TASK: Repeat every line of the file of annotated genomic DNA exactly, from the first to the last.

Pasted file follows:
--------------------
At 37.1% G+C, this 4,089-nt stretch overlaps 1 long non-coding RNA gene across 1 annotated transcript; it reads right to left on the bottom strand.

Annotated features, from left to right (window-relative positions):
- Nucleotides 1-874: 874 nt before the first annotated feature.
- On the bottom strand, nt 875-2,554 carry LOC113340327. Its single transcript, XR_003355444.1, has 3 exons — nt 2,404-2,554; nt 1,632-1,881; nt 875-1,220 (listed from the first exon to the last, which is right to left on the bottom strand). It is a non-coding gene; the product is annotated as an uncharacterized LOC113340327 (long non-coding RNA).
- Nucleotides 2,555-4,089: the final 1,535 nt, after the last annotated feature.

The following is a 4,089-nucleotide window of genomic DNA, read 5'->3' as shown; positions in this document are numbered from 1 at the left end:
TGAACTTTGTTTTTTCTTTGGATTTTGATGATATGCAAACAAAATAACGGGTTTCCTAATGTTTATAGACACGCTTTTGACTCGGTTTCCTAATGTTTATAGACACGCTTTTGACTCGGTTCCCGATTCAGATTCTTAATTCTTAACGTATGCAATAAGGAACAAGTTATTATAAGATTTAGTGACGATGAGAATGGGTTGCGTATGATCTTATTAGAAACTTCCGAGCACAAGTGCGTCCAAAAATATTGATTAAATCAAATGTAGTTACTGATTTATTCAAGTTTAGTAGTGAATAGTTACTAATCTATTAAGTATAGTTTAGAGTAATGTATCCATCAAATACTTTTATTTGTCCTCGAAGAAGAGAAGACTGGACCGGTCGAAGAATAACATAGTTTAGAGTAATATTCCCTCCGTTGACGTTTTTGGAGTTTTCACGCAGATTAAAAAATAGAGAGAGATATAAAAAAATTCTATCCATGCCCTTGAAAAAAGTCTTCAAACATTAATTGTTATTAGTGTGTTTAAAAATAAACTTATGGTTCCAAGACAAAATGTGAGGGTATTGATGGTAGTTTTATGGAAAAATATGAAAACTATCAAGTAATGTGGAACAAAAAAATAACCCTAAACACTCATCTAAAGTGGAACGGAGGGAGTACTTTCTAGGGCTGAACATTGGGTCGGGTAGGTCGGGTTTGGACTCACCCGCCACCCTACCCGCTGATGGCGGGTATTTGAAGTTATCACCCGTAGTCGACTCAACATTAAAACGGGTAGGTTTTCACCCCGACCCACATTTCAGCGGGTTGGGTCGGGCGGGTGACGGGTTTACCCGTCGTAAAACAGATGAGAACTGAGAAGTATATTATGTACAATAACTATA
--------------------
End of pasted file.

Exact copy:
At 37.1% G+C, this 4,089-nt stretch overlaps 1 long non-coding RNA gene across 1 annotated transcript; it reads right to left on the bottom strand.

Annotated features, from left to right (window-relative positions):
- Nucleotides 1-874: 874 nt before the first annotated feature.
- On the bottom strand, nt 875-2,554 carry LOC113340327. Its single transcript, XR_003355444.1, has 3 exons — nt 2,404-2,554; nt 1,632-1,881; nt 875-1,220 (listed from the first exon to the last, which is right to left on the bottom strand). It is a non-coding gene; the product is annotated as an uncharacterized LOC113340327 (long non-coding RNA).
- Nucleotides 2,555-4,089: the final 1,535 nt, after the last annotated feature.

The following is a 4,089-nucleotide window of genomic DNA, read 5'->3' as shown; positions in this document are numbered from 1 at the left end:
TGAACTTTGTTTTTTCTTTGGATTTTGATGATATGCAAACAAAATAACGGGTTTCCTAATGTTTATAGACACGCTTTTGACTCGGTTTCCTAATGTTTATAGACACGCTTTTGACTCGGTTCCCGATTCAGATTCTTAATTCTTAACGTATGCAATAAGGAACAAGTTATTATAAGATTTAGTGACGATGAGAATGGGTTGCGTATGATCTTATTAGAAACTTCCGAGCACAAGTGCGTCCAAAAATATTGATTAAATCAAATGTAGTTACTGATTTATTCAAGTTTAGTAGTGAATAGTTACTAATCTATTAAGTATAGTTTAGAGTAATGTATCCATCAAATACTTTTATTTGTCCTCGAAGAAGAGAAGACTGGACCGGTCGAAGAATAACATAGTTTAGAGTAATATTCCCTCCGTTGACGTTTTTGGAGTTTTCACGCAGATTAAAAAATAGAGAGAGATATAAAAAAATTCTATCCATGCCCTTGAAAAAAGTCTTCAAACATTAATTGTTATTAGTGTGTTTAAAAATAAACTTATGGTTCCAAGACAAAATGTGAGGGTATTGATGGTAGTTTTATGGAAAAATATGAAAACTATCAAGTAATGTGGAACAAAAAAATAACCCTAAACACTCATCTAAAGTGGAACGGAGGGAGTACTTTCTAGGGCTGAACATTGGGTCGGGTAGGTCGGGTTTGGACTCACCCGCCACCCTACCCGCTGATGGCGGGTATTTGAAGTTATCACCCGTAGTCGACTCAACATTAAAACGGGTAGGTTTTCACCCCGACCCACATTTCAGCGGGTTGGGTCGGGCGGGTGACGGGTTTACCCGTCGTAAAACAGATGAGAACTGAGAAGTATATTATGTACAATAACTATA